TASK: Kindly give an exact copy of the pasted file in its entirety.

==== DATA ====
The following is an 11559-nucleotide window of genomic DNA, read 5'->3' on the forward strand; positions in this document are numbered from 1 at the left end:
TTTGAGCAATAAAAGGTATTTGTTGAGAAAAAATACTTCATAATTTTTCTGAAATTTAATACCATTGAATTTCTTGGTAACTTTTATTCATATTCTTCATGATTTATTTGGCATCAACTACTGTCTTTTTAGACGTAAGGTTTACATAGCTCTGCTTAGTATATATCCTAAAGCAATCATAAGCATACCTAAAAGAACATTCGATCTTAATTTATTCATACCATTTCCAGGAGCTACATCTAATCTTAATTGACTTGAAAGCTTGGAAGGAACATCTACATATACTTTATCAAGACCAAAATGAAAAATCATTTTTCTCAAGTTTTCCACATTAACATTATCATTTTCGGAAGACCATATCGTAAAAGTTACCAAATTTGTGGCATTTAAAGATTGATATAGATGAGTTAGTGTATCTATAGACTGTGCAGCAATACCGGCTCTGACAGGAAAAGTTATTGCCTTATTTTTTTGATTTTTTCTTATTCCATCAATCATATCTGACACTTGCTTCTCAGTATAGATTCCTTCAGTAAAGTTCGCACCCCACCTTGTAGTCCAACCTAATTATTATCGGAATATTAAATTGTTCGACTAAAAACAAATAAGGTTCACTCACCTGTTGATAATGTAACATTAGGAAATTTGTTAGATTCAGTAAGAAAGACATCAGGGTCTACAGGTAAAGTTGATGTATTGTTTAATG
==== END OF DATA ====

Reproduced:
The following is an 11559-nucleotide window of genomic DNA, read 5'->3' on the forward strand; positions in this document are numbered from 1 at the left end:
TTTGAGCAATAAAAGGTATTTGTTGAGAAAAAATACTTCATAATTTTTCTGAAATTTAATACCATTGAATTTCTTGGTAACTTTTATTCATATTCTTCATGATTTATTTGGCATCAACTACTGTCTTTTTAGACGTAAGGTTTACATAGCTCTGCTTAGTATATATCCTAAAGCAATCATAAGCATACCTAAAAGAACATTCGATCTTAATTTATTCATACCATTTCCAGGAGCTACATCTAATCTTAATTGACTTGAAAGCTTGGAAGGAACATCTACATATACTTTATCAAGACCAAAATGAAAAATCATTTTTCTCAAGTTTTCCACATTAACATTATCATTTTCGGAAGACCATATCGTAAAAGTTACCAAATTTGTGGCATTTAAAGATTGATATAGATGAGTTAGTGTATCTATAGACTGTGCAGCAATACCGGCTCTGACAGGAAAAGTTATTGCCTTATTTTTTTGATTTTTTCTTATTCCATCAATCATATCTGACACTTGCTTCTCAGTATAGATTCCTTCAGTAAAGTTCGCACCCCACCTTGTAGTCCAACCTAATTATTATCGGAATATTAAATTGTTCGACTAAAAACAAATAAGGTTCACTCACCTGTTGATAATGTAACATTAGGAAATTTGTTAGATTCAGTAAGAAAGACATCAGGGTCTACAGGTAAAGTTGATGTATTGTTTAATG